For Ines Cano Uribe, one great way to increase awareness and understanding of the plight of eczema throughout the world is through blogging. To this end, this section is devoted to inviting bloggers to share their own stories and solutions about eczema with other interested persons.
In this opening blog, Ines Cano Uribe would like to provide some basic information about eczema. While many persons, particularly those who have not been personally impacted by the tragedy of eczema, many not fully understand the many types of eczema, Ines Cano Uribe strongly believes that informed individuals are more likely to also become concerned and caring individuals. To this end, the following information can be very useful and helpful to the general public as well as to those directly affected by eczema.
The most common types of eczema are as follows:
Atopic dermatitis is typically chronic and inflammatory. This usually begins in early childhood and can end up being a lifelong affliction.
Contact dermatitis occurs when a person reacts to an irritating substance or allergen. There are two types of contact dermatitis, allergen and irritant, but both are equally traumatic to the sufferer.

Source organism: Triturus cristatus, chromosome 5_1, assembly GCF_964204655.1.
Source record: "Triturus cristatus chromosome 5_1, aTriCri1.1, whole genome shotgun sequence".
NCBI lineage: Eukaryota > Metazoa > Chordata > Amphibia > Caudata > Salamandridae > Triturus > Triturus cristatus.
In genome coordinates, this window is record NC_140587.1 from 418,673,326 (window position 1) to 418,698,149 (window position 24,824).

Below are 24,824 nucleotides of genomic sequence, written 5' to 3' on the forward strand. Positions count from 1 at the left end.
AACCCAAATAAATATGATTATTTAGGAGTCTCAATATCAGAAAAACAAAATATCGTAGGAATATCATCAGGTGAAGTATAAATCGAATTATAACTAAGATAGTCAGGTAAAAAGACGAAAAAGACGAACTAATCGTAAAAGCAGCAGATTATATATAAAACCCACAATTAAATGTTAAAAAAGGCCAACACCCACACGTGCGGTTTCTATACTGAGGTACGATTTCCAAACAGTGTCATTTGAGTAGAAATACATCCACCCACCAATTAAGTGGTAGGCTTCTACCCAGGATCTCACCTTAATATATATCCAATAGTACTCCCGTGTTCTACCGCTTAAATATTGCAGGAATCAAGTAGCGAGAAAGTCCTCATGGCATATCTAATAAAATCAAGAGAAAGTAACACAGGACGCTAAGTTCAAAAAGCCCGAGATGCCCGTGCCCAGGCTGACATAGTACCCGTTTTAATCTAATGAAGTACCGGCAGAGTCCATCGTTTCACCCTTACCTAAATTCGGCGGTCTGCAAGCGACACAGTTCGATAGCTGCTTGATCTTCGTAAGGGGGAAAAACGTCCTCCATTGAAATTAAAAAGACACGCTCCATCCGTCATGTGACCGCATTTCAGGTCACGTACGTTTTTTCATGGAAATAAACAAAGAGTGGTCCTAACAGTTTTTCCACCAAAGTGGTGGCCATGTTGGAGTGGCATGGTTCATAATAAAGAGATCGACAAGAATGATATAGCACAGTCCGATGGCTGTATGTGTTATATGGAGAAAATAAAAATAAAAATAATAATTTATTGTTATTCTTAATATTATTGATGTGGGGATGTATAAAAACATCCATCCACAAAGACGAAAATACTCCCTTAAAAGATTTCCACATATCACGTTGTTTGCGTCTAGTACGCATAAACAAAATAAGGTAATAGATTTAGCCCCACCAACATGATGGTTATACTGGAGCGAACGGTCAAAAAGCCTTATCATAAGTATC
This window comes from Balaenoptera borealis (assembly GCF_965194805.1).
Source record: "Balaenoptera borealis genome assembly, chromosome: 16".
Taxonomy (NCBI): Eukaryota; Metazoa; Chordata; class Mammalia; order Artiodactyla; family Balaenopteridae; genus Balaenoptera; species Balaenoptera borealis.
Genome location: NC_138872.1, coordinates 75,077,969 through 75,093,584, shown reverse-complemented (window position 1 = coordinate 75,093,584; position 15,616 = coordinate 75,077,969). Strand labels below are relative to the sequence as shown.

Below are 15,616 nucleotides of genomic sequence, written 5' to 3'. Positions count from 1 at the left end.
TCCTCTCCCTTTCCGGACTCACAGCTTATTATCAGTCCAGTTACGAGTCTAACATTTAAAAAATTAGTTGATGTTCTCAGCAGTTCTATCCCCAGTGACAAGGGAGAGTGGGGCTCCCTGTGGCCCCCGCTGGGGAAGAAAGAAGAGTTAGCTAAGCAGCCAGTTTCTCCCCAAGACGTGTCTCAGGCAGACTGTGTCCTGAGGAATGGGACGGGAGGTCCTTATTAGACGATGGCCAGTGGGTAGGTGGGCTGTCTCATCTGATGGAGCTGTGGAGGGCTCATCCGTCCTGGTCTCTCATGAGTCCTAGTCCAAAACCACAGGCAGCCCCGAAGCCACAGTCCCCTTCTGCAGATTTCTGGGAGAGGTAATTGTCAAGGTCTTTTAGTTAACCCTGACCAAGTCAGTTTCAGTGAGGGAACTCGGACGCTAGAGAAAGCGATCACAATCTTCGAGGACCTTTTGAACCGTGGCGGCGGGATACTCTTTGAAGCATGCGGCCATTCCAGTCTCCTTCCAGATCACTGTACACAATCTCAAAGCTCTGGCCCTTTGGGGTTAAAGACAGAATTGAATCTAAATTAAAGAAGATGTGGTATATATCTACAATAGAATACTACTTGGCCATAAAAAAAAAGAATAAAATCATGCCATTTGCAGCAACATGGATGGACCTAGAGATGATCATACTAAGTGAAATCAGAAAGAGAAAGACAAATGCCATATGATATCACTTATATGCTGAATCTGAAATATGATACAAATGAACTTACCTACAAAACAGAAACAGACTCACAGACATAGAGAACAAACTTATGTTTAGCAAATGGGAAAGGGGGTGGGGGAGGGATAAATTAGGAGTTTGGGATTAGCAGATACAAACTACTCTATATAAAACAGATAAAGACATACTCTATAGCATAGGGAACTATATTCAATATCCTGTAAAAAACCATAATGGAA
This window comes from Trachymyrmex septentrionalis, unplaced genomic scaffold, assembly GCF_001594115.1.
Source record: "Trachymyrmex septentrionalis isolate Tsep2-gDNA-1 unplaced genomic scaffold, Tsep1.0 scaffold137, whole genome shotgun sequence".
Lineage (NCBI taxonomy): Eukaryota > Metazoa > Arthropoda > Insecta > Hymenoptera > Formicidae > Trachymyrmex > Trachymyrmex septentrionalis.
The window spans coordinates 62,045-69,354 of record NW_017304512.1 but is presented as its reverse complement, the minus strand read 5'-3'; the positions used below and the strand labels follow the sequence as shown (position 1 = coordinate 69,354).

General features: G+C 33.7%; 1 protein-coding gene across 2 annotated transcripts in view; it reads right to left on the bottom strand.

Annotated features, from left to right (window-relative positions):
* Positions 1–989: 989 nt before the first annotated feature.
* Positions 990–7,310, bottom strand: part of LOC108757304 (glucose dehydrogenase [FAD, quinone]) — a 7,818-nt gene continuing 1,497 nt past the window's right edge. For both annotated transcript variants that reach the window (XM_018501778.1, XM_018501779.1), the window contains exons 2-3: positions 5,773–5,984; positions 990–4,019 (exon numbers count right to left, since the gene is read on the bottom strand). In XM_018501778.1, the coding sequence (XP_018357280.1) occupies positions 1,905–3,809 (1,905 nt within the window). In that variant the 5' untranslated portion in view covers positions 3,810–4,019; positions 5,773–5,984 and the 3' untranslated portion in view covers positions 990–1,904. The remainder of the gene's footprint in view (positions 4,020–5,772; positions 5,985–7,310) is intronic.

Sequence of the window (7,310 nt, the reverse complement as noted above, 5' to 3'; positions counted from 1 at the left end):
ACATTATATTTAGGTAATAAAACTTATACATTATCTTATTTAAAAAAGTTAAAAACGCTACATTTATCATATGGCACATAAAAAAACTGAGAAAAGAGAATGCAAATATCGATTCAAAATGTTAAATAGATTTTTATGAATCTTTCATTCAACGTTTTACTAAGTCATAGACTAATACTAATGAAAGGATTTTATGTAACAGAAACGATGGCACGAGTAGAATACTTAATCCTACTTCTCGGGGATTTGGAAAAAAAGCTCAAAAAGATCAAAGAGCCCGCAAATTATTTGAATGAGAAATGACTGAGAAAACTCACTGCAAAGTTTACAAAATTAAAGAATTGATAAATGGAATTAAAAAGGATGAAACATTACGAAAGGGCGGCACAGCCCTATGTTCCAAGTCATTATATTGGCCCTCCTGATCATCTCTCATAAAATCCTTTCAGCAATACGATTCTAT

Dyshidrotic eczema produces small and itchy blisters on the edges of fingers, toes, palms, and the soles of the feet. Women are twice as likely to suffer from this particular form of eczema.
Hand eczema is also referred to as hand dermatitis and is highly common. It can be the result of both internal and external circumstances and up to 10% of the population will suffer from this particular type of eczema.
Neurodermatitis is also known as lichen simplex chronicus and is similar to atopic dermatitis. Sufferers often end up with thick and scaly patches on their skin.
Nummular eczema is also known as discoid eczema and nummular dermatitis and can occur at any age. This form of eczema is also quite common but is much more difficult to treat. You can identify this kind of eczema due to the coin-shaped spots that will appear on the skin.
Stasis dermatitis is also called venous stasis dermatitis and is commonly found on the legs, ankles, and foot areas.
It is important for you to be able to identify which type of eczema is afflicting you or someone you love in order to better treat it. Hopefully, the above guide will assist you in pinpointing the form of eczema that you or another person has.